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C.M. van Loenhout
ORAL 27 - Care (ID 123)
- Event: WCLC 2015
- Type: Oral Session
- Track: Advocacy
- Presentations: 1
ORAL27.05 - "Care for Outcome" in Lung Cancer: A Santeon's Value Based Health Care Project (ID 165)
10:45 - 12:15 | Author(s): C.M. van Loenhout
In health care several indicators are developed for measuring the quality of care. Many of these indicators address the process and structure of health care, rather than the outcome of treatment and aspects which are valuable for patients. Porter (N Engl J Med 2010 363;26) described a method concentrating on achieving high value for patients by identifying and prioritizing outcome measurements. In the project “Care for Outcome” of Santeon (a cooperation of six leading, top clinical hospitals in the Netherlands) we identified outcome indicators in lung cancer which are relevant for the patient and focus on treatment outcome, like survival and quality of life.
The project was performed in two large, non-university teaching hospitals in the Netherlands. Our objective was to develop outcome indicators which are relevant for both patients and physicians. We evaluated patients with all stages and types of lung cancer. Using a “Care delivery value chain” (CDVC) scheme as developed by Porter, we identified determinants which are important for patients. Quality of life was evaluated by Patient Reported Outcome Measures (PROMs) at different times. Around 80 outcome indicators were found by literature research. These were classified by using the Outcome Measure Hierarchy and prioritized based on: impact on patient, influence of CDVC and statistical power. A first selection of 25 outcome indicators were then evaluated by an International Academic Council on lung cancer, a Methodological Advisory Council and representatives of the government, health insurance companies and patient federations. A final set of six indicators was selected based on quality of definition and feasibility of collection. A set of appropriate patient initial conditions was identified to be used for casemix correction.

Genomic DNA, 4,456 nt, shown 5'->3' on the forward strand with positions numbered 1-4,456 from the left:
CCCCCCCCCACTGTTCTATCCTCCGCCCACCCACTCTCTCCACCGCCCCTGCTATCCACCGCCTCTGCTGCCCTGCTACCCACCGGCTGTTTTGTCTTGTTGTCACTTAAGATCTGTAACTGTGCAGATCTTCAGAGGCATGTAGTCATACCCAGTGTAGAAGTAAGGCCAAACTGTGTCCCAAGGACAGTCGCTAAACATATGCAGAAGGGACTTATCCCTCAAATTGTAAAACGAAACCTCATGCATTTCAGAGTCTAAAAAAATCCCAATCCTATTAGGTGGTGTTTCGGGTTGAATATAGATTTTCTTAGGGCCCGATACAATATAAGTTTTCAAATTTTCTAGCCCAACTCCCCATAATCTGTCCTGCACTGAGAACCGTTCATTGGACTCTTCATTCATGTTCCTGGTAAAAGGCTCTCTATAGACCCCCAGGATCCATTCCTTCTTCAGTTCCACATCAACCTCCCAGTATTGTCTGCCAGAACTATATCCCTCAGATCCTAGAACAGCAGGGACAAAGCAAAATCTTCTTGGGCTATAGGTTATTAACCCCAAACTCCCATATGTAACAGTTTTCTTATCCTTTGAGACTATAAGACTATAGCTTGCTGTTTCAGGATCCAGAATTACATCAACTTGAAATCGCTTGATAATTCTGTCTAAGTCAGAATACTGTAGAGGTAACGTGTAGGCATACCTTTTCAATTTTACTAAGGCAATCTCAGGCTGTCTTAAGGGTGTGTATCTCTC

The indicators which were formed in the “Care for Outcome” project were divided in three categories. The first category was survival: 1 and 2 year mortality after diagnosis, mortality 90 days after resection and 5-year survival using Kaplan-Meier curves and Cox-survival curves. The second category was recovery: the percentage of patients with positive resection margins and quality of life after 0, 3, 6, 12 months were evaluated. The third category concerned complications and adverse events: the percentage of patients with rethoracotomy, complications after resection and toxicity after (chemo)radiation were retrospectively measured over the years 2008-2011. Multivariate regression analysis showed that, in order of impact, tumor stage, performance status and age were the strongest predictors of outcome. Next to those, comorbidity (Charlson score) and pulmonary functioning (%FEV1 and %DLCO as a proxy of smoking history) were also relevant.
In the “Care for Outcome” project we systematically developed a compact set of outcome indicators for patients with lung cancer focusing on the value of treatment for these patients. We started a retrospective data analysis, looking back four years, using these outcome indicators. These reports help us to better understand our quality of care and to improve our processes. In the near future these indicators will be collected prospectively and are feasible to be used to compare different treatment modalities and hospitals across the country.
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